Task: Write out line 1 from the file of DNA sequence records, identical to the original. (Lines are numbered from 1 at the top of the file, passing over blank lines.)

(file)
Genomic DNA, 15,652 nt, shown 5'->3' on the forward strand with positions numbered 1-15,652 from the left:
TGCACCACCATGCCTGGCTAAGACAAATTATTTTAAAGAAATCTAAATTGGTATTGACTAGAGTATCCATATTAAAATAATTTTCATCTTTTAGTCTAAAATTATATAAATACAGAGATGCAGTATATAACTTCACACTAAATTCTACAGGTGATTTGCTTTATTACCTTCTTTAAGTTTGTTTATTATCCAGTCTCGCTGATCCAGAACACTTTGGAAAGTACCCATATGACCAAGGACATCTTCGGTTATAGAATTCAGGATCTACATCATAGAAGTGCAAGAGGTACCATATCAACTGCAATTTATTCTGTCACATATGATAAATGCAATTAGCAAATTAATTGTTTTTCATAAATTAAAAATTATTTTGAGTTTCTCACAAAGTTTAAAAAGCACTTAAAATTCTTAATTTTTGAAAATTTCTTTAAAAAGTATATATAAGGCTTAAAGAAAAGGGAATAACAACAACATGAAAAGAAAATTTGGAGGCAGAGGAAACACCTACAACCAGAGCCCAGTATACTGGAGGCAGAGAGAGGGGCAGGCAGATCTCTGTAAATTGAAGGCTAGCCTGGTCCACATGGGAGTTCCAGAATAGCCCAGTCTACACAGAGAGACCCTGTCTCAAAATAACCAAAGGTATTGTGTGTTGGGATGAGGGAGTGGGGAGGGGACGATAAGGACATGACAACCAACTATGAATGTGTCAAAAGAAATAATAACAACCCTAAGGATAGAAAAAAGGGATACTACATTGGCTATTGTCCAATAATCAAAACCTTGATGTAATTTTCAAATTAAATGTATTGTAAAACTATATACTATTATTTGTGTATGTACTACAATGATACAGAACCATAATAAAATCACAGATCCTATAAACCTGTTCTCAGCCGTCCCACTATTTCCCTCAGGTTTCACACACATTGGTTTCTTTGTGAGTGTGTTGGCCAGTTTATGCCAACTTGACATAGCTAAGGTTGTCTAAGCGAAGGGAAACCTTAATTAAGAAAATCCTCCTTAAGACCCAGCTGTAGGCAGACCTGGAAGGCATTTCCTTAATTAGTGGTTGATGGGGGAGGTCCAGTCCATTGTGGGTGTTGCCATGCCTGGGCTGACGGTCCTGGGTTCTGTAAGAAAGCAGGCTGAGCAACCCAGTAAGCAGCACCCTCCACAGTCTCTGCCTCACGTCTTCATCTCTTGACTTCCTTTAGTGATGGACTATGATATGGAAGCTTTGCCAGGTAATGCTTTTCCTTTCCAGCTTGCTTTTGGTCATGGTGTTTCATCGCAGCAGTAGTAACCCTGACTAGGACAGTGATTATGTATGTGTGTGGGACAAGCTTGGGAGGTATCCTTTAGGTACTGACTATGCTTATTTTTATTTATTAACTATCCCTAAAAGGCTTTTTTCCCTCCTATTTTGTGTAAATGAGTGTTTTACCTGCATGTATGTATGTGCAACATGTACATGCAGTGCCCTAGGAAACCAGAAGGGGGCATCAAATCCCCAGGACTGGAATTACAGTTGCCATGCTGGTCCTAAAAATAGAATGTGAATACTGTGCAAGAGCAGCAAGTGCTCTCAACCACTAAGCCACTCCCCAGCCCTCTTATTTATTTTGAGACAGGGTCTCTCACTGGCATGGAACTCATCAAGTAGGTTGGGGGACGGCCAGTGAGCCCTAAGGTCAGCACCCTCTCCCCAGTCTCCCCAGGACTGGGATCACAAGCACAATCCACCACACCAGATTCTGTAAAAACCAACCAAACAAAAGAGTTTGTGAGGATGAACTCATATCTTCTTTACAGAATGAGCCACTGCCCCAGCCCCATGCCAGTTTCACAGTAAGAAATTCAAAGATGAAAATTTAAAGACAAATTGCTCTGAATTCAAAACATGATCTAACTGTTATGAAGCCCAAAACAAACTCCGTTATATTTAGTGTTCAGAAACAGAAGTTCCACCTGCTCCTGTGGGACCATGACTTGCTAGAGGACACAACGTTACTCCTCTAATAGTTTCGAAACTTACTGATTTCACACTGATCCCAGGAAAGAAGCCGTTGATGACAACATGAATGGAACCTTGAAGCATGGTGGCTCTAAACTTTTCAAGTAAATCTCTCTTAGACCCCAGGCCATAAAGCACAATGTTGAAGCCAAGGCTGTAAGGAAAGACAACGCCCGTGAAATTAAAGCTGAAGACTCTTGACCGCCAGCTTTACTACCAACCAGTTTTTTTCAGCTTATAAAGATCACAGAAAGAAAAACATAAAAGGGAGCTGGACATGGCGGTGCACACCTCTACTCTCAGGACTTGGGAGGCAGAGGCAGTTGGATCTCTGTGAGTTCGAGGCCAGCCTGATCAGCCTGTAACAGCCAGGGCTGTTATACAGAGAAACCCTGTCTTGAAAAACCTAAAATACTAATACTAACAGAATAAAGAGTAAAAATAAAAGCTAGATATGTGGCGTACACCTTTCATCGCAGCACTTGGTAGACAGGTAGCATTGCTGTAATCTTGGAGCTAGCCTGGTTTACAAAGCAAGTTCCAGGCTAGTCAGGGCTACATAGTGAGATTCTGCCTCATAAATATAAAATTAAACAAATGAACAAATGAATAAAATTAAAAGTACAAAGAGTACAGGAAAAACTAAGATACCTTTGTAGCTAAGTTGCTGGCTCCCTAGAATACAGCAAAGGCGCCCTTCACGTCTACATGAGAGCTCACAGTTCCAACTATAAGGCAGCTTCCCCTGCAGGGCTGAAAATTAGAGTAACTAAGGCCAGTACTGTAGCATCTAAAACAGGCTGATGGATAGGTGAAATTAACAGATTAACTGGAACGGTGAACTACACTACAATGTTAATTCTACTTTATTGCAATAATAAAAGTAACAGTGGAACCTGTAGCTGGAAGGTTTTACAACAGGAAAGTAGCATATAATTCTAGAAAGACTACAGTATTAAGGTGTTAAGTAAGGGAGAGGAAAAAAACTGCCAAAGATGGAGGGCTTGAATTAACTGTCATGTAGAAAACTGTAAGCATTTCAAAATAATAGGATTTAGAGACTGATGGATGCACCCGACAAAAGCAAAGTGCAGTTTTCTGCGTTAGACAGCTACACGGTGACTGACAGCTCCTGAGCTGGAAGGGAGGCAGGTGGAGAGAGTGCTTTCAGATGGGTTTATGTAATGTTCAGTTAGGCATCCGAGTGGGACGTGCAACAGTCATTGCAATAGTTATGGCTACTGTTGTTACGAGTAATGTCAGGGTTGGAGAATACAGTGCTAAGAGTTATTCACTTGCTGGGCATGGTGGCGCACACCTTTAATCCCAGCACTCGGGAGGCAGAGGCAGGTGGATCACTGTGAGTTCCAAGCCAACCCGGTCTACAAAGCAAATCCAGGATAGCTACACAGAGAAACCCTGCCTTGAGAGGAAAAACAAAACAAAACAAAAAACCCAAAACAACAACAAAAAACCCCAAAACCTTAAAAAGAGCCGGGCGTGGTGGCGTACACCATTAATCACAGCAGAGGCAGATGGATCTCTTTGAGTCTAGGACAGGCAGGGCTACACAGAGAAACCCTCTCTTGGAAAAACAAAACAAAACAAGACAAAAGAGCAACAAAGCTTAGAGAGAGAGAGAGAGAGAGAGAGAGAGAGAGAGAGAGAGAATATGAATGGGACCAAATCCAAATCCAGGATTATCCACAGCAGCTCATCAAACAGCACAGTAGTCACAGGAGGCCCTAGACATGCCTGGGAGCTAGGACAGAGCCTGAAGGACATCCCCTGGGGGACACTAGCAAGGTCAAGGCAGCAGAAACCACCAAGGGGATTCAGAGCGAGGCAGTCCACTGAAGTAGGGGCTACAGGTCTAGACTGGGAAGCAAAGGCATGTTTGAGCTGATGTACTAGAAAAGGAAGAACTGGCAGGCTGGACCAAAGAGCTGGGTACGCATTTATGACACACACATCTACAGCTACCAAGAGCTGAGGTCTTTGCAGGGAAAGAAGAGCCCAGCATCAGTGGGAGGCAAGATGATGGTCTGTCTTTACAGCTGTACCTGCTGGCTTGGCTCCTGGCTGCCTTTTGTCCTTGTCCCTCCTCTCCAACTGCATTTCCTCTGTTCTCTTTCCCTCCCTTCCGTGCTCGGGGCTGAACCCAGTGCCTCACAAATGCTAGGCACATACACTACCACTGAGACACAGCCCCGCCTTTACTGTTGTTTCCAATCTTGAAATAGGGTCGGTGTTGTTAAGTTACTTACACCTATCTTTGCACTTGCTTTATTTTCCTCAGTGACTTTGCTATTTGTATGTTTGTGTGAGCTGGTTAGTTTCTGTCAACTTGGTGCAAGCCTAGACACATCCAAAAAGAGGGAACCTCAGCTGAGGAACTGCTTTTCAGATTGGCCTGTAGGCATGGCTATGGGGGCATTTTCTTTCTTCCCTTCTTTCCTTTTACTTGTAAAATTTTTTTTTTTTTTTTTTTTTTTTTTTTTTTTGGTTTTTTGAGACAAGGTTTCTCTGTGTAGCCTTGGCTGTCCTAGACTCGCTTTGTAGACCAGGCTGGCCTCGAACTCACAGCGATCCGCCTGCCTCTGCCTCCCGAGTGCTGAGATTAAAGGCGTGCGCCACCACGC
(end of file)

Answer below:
Genomic DNA, 15,652 nt, shown 5'->3' on the forward strand with positions numbered 1-15,652 from the left: